Spirits of Place

March 19th, 2011

This is a torii, a Shinto structure through which the Gods enter.

You’ll find a torii in front of every Shinto shrine in Japan. You’ll also see them free-standing, like this one, wherever there seems to be a vortex of kami, or spirits of place. Many of them stand in seawater, either in the ocean or in bays.

Shinto is perhaps the oldest Japanese religion and the closest to being home-grown, although the name is taken from two Chinese words, shin, meaning “spirit,” and to, which is a derivative of tao (as in Taoism), meaning a path or a course of study.  So I suppose you could say it’s a spiritual path of study.  It’s sometimes translated as “the way of the gods.”

Despite the borrowing of Chinese words — probably chosen because Japan never invented a written language of its own but instead appropriated the character-based system of the  Chinese — Shinto is Japanese to its roots. The Shinto creation story is essentially the story of the creation of Japan.  In it, two powerful kami, Izanami and Izanagi, were deputed by other gods to create the world. After some trial and error, they created the eight islands that became known as Japan.

Izanami and Izanagi at work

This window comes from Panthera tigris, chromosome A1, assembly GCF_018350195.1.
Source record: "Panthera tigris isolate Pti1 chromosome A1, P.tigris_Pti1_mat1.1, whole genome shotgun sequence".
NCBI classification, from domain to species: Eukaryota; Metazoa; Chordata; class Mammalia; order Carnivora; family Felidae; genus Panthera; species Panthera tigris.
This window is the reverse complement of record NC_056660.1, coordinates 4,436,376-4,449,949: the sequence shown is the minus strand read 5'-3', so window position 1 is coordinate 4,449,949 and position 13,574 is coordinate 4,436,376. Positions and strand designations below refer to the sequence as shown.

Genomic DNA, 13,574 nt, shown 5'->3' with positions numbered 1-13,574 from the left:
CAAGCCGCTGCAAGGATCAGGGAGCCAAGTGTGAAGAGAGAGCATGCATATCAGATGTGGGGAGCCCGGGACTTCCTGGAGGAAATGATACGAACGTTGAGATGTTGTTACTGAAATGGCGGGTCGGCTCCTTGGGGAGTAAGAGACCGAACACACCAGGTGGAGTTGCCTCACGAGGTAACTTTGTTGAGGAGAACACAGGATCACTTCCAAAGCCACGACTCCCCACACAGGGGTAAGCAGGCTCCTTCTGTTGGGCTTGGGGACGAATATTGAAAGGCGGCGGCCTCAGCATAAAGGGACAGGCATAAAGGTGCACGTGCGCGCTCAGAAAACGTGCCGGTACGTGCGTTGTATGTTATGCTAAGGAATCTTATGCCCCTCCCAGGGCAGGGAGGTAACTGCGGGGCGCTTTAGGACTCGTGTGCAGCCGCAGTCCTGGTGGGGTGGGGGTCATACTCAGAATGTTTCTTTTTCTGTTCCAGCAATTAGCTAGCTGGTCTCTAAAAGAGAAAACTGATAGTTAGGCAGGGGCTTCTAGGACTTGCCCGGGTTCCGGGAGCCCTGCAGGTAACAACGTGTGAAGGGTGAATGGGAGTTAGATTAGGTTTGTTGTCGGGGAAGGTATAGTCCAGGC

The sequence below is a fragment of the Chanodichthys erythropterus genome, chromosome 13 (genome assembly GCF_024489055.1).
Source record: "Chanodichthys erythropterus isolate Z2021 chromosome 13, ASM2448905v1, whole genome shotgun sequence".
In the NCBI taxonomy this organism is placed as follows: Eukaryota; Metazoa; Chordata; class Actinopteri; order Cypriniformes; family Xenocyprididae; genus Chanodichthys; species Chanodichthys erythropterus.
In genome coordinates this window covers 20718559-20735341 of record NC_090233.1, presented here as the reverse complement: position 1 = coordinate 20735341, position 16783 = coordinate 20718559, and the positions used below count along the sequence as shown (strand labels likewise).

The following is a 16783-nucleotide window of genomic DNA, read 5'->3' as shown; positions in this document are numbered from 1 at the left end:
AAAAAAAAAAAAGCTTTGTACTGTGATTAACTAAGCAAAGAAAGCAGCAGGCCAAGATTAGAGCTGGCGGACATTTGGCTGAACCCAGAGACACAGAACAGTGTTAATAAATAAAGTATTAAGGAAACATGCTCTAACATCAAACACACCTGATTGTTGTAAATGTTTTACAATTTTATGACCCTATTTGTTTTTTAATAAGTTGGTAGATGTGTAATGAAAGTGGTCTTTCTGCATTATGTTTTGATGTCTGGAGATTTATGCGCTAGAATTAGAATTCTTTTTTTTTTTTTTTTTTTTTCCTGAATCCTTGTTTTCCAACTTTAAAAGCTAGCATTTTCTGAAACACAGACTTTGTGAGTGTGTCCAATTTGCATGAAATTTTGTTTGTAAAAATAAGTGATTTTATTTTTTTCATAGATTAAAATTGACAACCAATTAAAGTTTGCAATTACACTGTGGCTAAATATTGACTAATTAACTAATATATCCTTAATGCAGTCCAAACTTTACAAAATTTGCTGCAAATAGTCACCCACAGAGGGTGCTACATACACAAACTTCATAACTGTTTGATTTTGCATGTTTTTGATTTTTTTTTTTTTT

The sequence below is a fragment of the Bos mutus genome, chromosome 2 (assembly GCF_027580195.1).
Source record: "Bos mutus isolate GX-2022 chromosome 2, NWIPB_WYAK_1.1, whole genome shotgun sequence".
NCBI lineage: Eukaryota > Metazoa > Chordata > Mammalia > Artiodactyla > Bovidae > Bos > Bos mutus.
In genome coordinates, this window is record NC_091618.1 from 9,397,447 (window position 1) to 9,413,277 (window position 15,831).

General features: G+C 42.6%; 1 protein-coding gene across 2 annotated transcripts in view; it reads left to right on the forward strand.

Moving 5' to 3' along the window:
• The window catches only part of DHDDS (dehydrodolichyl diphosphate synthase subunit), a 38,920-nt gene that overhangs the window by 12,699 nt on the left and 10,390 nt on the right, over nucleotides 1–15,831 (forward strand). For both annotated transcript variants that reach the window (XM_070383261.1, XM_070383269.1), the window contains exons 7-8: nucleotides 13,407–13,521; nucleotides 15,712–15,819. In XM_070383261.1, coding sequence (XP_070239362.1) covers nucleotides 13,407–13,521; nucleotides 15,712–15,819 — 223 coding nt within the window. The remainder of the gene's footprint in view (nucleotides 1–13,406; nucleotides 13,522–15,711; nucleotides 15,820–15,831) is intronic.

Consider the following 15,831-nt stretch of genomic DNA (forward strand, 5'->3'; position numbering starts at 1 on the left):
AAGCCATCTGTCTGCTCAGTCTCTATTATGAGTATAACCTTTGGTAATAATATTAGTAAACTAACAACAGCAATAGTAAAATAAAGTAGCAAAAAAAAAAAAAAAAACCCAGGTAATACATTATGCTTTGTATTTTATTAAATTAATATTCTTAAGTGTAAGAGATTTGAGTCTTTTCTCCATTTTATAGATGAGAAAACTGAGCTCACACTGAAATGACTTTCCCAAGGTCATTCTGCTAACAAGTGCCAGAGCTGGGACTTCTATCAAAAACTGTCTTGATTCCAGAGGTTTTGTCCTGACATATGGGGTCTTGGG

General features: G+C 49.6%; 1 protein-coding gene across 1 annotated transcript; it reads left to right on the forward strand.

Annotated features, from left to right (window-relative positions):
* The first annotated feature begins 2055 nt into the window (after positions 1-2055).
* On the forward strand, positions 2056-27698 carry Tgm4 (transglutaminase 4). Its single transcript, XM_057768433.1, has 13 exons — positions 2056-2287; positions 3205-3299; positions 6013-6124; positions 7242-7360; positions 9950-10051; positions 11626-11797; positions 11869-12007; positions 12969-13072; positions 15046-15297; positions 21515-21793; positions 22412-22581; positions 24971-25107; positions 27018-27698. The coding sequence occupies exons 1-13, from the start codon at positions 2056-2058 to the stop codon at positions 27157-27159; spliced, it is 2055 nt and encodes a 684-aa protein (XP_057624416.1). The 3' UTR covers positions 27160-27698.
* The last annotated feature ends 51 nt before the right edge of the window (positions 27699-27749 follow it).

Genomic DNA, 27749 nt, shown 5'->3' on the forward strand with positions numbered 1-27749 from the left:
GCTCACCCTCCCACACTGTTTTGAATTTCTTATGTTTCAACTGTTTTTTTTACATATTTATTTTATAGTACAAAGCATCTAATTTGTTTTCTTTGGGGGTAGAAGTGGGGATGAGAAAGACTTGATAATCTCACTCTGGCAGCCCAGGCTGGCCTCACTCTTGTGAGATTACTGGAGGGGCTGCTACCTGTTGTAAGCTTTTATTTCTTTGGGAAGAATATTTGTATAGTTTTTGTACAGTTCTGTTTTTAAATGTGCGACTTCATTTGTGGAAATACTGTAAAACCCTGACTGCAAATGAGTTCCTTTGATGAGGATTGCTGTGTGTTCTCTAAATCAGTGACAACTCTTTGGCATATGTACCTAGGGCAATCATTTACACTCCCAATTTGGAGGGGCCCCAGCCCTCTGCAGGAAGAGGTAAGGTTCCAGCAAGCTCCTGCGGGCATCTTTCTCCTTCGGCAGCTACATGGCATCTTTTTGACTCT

Therefore, Shinto holds Japan itself as sacred.  It further holds that kami are to be found in all aspects of the natural world and that the natural world is therefore the source of beauty and goodness.  Nature is sacred.  To be removed from nature is to be far from the gods.

Shinto gods have no investment in morality.  They do not judge or punish.  Human suffering, presently so abundant in Japan, is not seen as punishment but as a state that is sometimes unavoidable.  In times of suffering, people might go to a shrine and seek purification.  Most Shinto shrines are built to house an especially strong or vital kami, and therefore they literally mark places that are rich in spirit.

A visit to a shrine actually begins with a ritual cleaning. There is a basin outside virtually all Shinto shrines.

Here is how it should be used.

Hands and mouth should be washed thoroughly. Cleanliness is an important aspect of Shinto.

Then one may ring a bell or clap one’s hands and pray.